Keeping your home comfortable can be tricky when the average Pacific Northwest temperatures can swing 30 degrees or the heat stalls out in the high 90s or above like we've experienced this week.
Undoubted you've learned to expect a bump in your utility bill during the hottest months,July through September. But cooling your home is less costly than heating for the winter.
"Air conditioning isn't as costly as customers may think, and for many it's a worthwhile investment," said DuWayne Dunham, energy counselor for Clark Public Utilities.
Running central air conditioning or a heat pump on hot summer days can cool an average-size house for an extra $1 to $1.50 per day. Using a 1,100-kilowatt air conditioner — one large enough to cool one 10-foot-by-10-foot room — for five hours per day, will run homeowners about $13 per month.
Maintaining your equipment helps reduce cost too. If your central air conditioning or heat pump hasn't been tuned up for a couple of years, you might want to consider scheduling one. The tune-up should include checking refrigerant levels and recharging the chemical if needed; checking for leaks; cleaning, oiling and inspecting the motor; checking the cooling coils and changing or cleaning the air filter. Outside, make sure the heat pump unit is clear of grass, debris, leaves and shrubs. The unit needs four to five feet of clear space around it to draw air properly.
If your central air conditioning unit is more than a dozen years old, Energy Star suggests replacing it with a more efficient Energy Star model. Doing so could cut your cooling costs by 30 percent.
Running the central air system on the "fan" setting creates a draft so you feel cooler. An added bonus is that the indoor air is being filtered as it circulates. Also, setting your air conditioner or heat pump thermostat to cool at 76 to 78 degrees or higher saves you energy and money.
No air conditioning? There are still ways to stay cool.
• Use portable or ceiling fans to create cooling drafts. A ceiling fan running six hours a day for a month adds just 90 cents to your bill and can make you feel several degrees cooler.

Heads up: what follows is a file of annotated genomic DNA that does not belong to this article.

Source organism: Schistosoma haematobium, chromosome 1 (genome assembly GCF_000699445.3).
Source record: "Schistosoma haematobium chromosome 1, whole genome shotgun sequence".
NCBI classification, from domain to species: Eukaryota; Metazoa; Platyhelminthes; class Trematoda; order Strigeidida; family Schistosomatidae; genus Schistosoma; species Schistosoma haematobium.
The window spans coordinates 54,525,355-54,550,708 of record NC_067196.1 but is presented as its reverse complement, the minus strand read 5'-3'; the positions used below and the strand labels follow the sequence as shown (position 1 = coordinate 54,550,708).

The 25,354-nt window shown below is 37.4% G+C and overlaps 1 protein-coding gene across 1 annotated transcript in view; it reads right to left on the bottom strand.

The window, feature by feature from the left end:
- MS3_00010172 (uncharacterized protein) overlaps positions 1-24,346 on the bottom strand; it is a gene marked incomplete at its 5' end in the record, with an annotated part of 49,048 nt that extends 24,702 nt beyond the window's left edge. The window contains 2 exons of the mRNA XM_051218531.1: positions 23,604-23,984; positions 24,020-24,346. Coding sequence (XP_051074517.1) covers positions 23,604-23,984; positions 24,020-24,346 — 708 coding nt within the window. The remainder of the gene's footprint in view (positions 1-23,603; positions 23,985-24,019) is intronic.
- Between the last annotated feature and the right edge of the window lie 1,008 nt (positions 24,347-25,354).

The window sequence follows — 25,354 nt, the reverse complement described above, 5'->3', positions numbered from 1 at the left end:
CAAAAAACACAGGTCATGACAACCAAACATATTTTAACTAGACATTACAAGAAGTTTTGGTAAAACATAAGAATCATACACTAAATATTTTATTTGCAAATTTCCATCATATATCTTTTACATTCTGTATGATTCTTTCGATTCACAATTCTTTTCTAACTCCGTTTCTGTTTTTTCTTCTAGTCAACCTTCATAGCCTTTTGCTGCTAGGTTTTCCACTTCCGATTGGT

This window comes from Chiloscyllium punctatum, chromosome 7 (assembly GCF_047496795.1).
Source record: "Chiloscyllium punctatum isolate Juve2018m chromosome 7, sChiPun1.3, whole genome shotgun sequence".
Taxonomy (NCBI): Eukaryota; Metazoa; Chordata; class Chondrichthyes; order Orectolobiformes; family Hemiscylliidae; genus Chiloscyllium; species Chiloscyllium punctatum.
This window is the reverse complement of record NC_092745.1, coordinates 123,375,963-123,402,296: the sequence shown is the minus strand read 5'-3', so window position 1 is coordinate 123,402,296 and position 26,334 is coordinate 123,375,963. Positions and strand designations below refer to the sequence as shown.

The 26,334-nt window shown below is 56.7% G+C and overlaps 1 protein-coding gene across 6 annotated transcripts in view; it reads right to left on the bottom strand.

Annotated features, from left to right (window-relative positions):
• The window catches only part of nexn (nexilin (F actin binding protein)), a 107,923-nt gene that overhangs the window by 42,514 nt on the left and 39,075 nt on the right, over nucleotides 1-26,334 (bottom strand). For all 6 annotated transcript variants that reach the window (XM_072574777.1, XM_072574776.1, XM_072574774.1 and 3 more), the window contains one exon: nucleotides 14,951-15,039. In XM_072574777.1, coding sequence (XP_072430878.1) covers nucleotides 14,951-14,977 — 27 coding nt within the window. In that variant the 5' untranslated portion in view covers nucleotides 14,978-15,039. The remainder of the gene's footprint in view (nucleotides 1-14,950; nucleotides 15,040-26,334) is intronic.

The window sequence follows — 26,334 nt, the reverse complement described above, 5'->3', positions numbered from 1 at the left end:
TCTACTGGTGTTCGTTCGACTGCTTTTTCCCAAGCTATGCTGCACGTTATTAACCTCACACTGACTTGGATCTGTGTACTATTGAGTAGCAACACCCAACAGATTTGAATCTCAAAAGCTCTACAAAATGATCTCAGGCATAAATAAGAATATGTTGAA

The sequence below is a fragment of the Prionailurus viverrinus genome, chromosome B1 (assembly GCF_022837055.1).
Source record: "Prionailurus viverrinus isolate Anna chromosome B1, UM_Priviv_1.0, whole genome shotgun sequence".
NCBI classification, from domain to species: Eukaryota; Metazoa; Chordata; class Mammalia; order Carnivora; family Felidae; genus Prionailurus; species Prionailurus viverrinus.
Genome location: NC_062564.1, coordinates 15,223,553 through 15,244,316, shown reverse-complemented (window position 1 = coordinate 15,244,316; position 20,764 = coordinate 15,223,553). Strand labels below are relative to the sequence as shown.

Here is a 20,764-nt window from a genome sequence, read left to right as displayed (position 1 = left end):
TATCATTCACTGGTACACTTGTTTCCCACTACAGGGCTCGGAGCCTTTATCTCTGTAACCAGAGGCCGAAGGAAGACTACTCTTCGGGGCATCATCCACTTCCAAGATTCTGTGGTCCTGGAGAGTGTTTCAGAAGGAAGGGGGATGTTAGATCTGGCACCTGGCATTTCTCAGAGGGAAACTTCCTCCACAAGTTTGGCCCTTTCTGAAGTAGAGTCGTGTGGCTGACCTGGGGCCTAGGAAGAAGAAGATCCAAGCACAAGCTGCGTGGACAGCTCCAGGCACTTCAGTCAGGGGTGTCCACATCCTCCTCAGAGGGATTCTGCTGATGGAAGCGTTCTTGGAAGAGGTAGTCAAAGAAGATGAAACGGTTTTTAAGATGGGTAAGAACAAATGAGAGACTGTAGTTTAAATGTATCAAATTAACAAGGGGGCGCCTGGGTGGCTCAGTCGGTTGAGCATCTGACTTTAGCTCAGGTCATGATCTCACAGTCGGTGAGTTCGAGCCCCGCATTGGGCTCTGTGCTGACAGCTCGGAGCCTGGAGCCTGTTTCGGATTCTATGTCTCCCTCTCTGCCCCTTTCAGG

• Air out your rooms in the early morning and late evening to create a draft that will keep you cooler. Before the morning heats up, close the curtains on the south- and west-facing windows. If you have small children in the house, however, remember that open windows are safety hazards, especially on second floors, so take care to keep kids safe (search "window" at http://nsc.org for advice).
• Think shade. Place awnings or shades on the outside of south- and west-facing windows.
• Proper landscaping helps. Planting deciduous trees on the south and west sides of your home reduces the sunlight hitting it. This also makes it easier on an air conditioner.
• Adequate insulation helps both heating and cooling. Insulation in the ceiling or attic can help slow the transfer of heat into the home when it's hot outside. With adequate levels of insulation, you can probably get through a couple of consecutive hot days with minimal air conditioning.
Check the utility website for more tips and remember to check on elderly neighbors and friends during bouts of extreme heat to be sure they're safe.
Clark Public Utilities offers financial incentives to add or replace an existing heat pump, and to make other energy-related home improvements, including insulation and weatherization. In addition, homeowners may qualify for a federal income tax credit. Contact a Clark Public Utilities energy counselor at 360-992-3355 for the latest information.
Energy adviser is written by Clark Public Utilities. Send questions to firstname.lastname@example.org or to Energy Adviser, c/o Clark Public Utilities, P.O. Box 8900, Vancouver, WA 98668.